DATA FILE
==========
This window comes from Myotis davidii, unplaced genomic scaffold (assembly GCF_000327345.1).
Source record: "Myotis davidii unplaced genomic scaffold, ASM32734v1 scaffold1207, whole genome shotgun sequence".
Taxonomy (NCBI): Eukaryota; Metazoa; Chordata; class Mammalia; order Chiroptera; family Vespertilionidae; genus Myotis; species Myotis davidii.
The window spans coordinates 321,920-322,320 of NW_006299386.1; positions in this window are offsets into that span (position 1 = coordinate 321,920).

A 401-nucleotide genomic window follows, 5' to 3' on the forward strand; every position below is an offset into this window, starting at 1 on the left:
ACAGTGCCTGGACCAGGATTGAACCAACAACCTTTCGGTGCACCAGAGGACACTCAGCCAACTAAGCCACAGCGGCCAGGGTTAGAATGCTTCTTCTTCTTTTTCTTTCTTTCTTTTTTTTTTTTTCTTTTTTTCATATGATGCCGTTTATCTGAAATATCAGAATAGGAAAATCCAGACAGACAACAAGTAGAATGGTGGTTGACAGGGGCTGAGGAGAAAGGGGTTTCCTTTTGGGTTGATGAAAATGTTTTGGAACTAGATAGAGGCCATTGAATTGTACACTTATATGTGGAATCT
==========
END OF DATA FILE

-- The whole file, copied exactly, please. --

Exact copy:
This window comes from Myotis davidii, unplaced genomic scaffold (assembly GCF_000327345.1).
Source record: "Myotis davidii unplaced genomic scaffold, ASM32734v1 scaffold1207, whole genome shotgun sequence".
Taxonomy (NCBI): Eukaryota; Metazoa; Chordata; class Mammalia; order Chiroptera; family Vespertilionidae; genus Myotis; species Myotis davidii.
The window spans coordinates 321,920-322,320 of NW_006299386.1; positions in this window are offsets into that span (position 1 = coordinate 321,920).

A 401-nucleotide genomic window follows, 5' to 3' on the forward strand; every position below is an offset into this window, starting at 1 on the left:
ACAGTGCCTGGACCAGGATTGAACCAACAACCTTTCGGTGCACCAGAGGACACTCAGCCAACTAAGCCACAGCGGCCAGGGTTAGAATGCTTCTTCTTCTTTTTCTTTCTTTCTTTTTTTTTTTTTCTTTTTTTCATATGATGCCGTTTATCTGAAATATCAGAATAGGAAAATCCAGACAGACAACAAGTAGAATGGTGGTTGACAGGGGCTGAGGAGAAAGGGGTTTCCTTTTGGGTTGATGAAAATGTTTTGGAACTAGATAGAGGCCATTGAATTGTACACTTATATGTGGAATCT